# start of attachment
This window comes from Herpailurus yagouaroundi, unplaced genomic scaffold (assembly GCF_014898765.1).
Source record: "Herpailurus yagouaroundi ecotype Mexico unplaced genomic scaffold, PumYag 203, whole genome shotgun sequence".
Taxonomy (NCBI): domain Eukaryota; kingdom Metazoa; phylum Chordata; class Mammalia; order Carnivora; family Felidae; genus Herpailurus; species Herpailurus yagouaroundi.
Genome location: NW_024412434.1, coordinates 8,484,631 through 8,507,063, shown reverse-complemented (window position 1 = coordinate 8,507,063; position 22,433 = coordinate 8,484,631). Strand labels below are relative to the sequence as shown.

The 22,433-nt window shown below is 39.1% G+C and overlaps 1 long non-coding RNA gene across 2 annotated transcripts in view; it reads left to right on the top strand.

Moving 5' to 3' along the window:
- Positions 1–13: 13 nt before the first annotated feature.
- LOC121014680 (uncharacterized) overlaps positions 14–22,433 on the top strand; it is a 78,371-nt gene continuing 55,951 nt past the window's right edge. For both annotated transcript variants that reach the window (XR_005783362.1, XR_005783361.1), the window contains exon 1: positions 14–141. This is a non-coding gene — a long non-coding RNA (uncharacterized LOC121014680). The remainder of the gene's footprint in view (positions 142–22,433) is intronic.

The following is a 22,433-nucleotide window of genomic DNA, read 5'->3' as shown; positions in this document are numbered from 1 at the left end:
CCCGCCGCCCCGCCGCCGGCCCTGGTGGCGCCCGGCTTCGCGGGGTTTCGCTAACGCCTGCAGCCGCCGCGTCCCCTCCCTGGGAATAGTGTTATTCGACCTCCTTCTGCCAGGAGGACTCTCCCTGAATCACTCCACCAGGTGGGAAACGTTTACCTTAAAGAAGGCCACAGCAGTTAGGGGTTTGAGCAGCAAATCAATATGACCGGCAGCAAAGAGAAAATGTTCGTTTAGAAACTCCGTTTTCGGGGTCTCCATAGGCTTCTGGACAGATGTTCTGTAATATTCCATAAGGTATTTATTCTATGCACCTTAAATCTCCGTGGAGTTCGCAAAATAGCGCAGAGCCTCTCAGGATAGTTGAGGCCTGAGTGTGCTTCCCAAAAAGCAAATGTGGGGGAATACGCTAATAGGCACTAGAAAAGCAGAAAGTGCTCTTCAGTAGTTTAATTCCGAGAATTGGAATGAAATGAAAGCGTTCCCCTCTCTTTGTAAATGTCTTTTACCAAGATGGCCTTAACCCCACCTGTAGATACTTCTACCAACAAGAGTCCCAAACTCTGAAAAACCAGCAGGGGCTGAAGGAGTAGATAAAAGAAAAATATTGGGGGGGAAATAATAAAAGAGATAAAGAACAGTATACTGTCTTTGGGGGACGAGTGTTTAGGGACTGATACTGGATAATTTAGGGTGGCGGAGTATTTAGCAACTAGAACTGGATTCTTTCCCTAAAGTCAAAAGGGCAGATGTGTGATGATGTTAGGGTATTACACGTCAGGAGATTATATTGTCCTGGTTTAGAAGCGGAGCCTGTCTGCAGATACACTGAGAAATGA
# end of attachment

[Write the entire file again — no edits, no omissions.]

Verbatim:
This window comes from Herpailurus yagouaroundi, unplaced genomic scaffold (assembly GCF_014898765.1).
Source record: "Herpailurus yagouaroundi ecotype Mexico unplaced genomic scaffold, PumYag 203, whole genome shotgun sequence".
Taxonomy (NCBI): domain Eukaryota; kingdom Metazoa; phylum Chordata; class Mammalia; order Carnivora; family Felidae; genus Herpailurus; species Herpailurus yagouaroundi.
Genome location: NW_024412434.1, coordinates 8,484,631 through 8,507,063, shown reverse-complemented (window position 1 = coordinate 8,507,063; position 22,433 = coordinate 8,484,631). Strand labels below are relative to the sequence as shown.

The 22,433-nt window shown below is 39.1% G+C and overlaps 1 long non-coding RNA gene across 2 annotated transcripts in view; it reads left to right on the top strand.

Moving 5' to 3' along the window:
- Positions 1–13: 13 nt before the first annotated feature.
- LOC121014680 (uncharacterized) overlaps positions 14–22,433 on the top strand; it is a 78,371-nt gene continuing 55,951 nt past the window's right edge. For both annotated transcript variants that reach the window (XR_005783362.1, XR_005783361.1), the window contains exon 1: positions 14–141. This is a non-coding gene — a long non-coding RNA (uncharacterized LOC121014680). The remainder of the gene's footprint in view (positions 142–22,433) is intronic.

The following is a 22,433-nucleotide window of genomic DNA, read 5'->3' as shown; positions in this document are numbered from 1 at the left end:
CCCGCCGCCCCGCCGCCGGCCCTGGTGGCGCCCGGCTTCGCGGGGTTTCGCTAACGCCTGCAGCCGCCGCGTCCCCTCCCTGGGAATAGTGTTATTCGACCTCCTTCTGCCAGGAGGACTCTCCCTGAATCACTCCACCAGGTGGGAAACGTTTACCTTAAAGAAGGCCACAGCAGTTAGGGGTTTGAGCAGCAAATCAATATGACCGGCAGCAAAGAGAAAATGTTCGTTTAGAAACTCCGTTTTCGGGGTCTCCATAGGCTTCTGGACAGATGTTCTGTAATATTCCATAAGGTATTTATTCTATGCACCTTAAATCTCCGTGGAGTTCGCAAAATAGCGCAGAGCCTCTCAGGATAGTTGAGGCCTGAGTGTGCTTCCCAAAAAGCAAATGTGGGGGAATACGCTAATAGGCACTAGAAAAGCAGAAAGTGCTCTTCAGTAGTTTAATTCCGAGAATTGGAATGAAATGAAAGCGTTCCCCTCTCTTTGTAAATGTCTTTTACCAAGATGGCCTTAACCCCACCTGTAGATACTTCTACCAACAAGAGTCCCAAACTCTGAAAAACCAGCAGGGGCTGAAGGAGTAGATAAAAGAAAAATATTGGGGGGGAAATAATAAAAGAGATAAAGAACAGTATACTGTCTTTGGGGGACGAGTGTTTAGGGACTGATACTGGATAATTTAGGGTGGCGGAGTATTTAGCAACTAGAACTGGATTCTTTCCCTAAAGTCAAAAGGGCAGATGTGTGATGATGTTAGGGTATTACACGTCAGGAGATTATATTGTCCTGGTTTAGAAGCGGAGCCTGTCTGCAGATACACTGAGAAATGA